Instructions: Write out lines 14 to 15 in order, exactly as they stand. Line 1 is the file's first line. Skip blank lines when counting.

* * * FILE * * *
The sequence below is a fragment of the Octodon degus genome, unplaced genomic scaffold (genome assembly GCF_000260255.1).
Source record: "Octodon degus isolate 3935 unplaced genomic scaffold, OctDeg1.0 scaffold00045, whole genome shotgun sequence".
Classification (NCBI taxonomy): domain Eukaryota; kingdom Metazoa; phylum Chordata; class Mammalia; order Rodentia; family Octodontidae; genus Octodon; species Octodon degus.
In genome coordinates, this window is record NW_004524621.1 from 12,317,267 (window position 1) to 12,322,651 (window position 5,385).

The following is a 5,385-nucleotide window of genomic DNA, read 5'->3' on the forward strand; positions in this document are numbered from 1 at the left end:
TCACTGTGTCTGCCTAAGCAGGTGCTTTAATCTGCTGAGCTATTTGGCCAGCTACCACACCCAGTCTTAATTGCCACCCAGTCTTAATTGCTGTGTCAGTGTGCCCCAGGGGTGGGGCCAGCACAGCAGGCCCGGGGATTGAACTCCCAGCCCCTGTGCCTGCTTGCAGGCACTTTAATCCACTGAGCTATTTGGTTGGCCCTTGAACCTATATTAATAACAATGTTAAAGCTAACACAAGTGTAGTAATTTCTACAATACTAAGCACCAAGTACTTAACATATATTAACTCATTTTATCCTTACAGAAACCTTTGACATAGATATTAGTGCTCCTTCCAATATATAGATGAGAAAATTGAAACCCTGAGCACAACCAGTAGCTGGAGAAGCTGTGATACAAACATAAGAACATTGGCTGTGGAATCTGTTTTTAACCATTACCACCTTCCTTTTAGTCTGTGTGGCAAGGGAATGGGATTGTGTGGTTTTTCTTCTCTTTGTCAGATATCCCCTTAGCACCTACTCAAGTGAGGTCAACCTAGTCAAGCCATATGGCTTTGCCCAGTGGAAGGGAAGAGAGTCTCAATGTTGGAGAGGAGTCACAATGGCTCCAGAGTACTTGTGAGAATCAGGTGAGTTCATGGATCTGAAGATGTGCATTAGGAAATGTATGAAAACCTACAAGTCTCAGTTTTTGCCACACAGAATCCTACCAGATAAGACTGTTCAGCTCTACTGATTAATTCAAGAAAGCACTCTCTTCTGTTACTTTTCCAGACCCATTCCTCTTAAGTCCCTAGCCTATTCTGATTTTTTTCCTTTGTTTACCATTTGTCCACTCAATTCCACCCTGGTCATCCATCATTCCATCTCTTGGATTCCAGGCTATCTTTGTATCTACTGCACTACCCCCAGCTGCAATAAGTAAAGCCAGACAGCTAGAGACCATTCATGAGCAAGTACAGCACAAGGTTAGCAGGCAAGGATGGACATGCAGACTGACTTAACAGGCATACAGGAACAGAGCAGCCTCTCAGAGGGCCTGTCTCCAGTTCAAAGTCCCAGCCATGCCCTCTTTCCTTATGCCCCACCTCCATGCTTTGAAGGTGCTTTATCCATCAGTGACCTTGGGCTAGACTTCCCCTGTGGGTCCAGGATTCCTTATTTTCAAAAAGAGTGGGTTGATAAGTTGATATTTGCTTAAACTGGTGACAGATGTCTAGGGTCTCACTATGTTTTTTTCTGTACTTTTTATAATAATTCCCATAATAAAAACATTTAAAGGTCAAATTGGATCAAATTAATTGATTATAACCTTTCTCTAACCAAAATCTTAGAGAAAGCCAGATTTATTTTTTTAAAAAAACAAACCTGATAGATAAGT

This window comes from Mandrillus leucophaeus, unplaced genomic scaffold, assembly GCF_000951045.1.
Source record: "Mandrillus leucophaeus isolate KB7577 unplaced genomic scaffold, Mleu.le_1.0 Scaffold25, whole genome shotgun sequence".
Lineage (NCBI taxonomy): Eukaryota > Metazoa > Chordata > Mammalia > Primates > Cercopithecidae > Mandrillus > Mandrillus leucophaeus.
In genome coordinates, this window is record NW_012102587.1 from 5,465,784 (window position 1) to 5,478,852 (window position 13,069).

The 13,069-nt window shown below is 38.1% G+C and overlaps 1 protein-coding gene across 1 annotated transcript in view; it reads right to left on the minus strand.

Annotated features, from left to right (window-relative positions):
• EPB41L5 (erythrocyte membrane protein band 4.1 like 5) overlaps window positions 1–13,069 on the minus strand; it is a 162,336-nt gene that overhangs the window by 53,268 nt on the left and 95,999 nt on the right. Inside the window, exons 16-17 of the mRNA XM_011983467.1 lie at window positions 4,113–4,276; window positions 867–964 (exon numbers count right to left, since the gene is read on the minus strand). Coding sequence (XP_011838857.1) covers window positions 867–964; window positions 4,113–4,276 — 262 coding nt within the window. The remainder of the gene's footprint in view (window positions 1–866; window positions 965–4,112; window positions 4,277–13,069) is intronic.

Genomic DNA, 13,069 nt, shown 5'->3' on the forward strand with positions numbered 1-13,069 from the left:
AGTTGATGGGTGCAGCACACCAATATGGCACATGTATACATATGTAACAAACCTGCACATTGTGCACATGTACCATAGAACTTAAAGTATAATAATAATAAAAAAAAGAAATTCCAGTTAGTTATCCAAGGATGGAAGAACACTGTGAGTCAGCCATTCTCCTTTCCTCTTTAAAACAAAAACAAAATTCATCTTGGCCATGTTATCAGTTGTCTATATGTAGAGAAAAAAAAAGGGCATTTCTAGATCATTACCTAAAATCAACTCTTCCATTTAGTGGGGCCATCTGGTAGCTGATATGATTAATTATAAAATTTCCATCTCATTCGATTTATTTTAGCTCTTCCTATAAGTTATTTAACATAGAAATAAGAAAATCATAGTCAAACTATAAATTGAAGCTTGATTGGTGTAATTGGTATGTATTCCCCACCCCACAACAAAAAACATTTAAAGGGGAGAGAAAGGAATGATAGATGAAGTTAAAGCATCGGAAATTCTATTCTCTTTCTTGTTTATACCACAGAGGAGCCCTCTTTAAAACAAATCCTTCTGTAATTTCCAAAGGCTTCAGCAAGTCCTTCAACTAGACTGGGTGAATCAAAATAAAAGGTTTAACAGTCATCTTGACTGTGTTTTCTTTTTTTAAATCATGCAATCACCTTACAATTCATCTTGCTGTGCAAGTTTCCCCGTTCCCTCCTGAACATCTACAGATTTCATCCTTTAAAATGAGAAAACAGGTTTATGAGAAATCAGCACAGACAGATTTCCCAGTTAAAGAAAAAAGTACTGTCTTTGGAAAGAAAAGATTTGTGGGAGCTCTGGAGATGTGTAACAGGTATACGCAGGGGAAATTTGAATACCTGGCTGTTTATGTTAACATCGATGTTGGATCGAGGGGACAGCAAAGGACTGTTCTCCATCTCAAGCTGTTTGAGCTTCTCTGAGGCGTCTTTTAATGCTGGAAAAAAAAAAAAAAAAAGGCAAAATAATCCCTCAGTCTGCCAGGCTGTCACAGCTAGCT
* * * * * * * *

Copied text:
Genomic DNA, 13,069 nt, shown 5'->3' on the forward strand with positions numbered 1-13,069 from the left:
AGTTGATGGGTGCAGCACACCAATATGGCACATGTATACATATGTAACAAACCTGCACATTGTGCACATGTACCATAGAACTTAAAGTATAATAATAATAAAAAAAAGAAATTCCAGTTAGTTATCCAAGGATGGAAGAACACTGTGAGTCAGCCATTCTCCTTTCCTCTTTAAAACAAAAACAAAATTCATCTTGGCCATGTTATCAGTTGTCTATATGTAGAGAAAAAAAAAGGGCATTTCTAGATCATTACCTAAAATCAACTCTTCCATTTAGTGGGGCCATCTGGTAGCTGATATGATTAATTATAAAATTTCCATCTCATTCGATTTATTTTAGCTCTTCCTATAAGTTATTTAACATAGAAATAAGAAAATCATAGTCAAACTATAAATTGAAGCTTGATTGGTGTAATTGGTATGTATTCCCCACCCCACAACAAAAAACATTTAAAGGGGAGAGAAAGGAATGATAGATGAAGTTAAAGCATCGGAAATTCTATTCTCTTTCTTGTTTATACCACAGAGGAGCCCTCTTTAAAACAAATCCTTCTGTAATTTCCAAAGGCTTCAGCAAGTCCTTCAACTAGACTGGGTGAATCAAAATAAAAGGTTTAACAGTCATCTTGACTGTGTTTTCTTTTTTTAAATCATGCAATCACCTTACAATTCATCTTGCTGTGCAAGTTTCCCCGTTCCCTCCTGAACATCTACAGATTTCATCCTTTAAAATGAGAAAACAGGTTTATGAGAAATCAGCACAGACAGATTTCCCAGTTAAAGAAAAAAGTACTGTCTTTGGAAAGAAAAGATTTGTGGGAGCTCTGGAGATGTGTAACAGGTATACGCAGGGGAAATTTGAATACCTGGCTGTTTATGTTAACATCGATGTTGGATCGAGGGGACAGCAAAGGACTGTTCTCCATCTCAAGCTGTTTGAGCTTCTCTGAGGCGTCTTTTAATGCTGGAAAAAAAAAAAAAAAAAGGCAAAATAATCCCTCAGTCTGCCAGGCTGTCACAGCTAGCT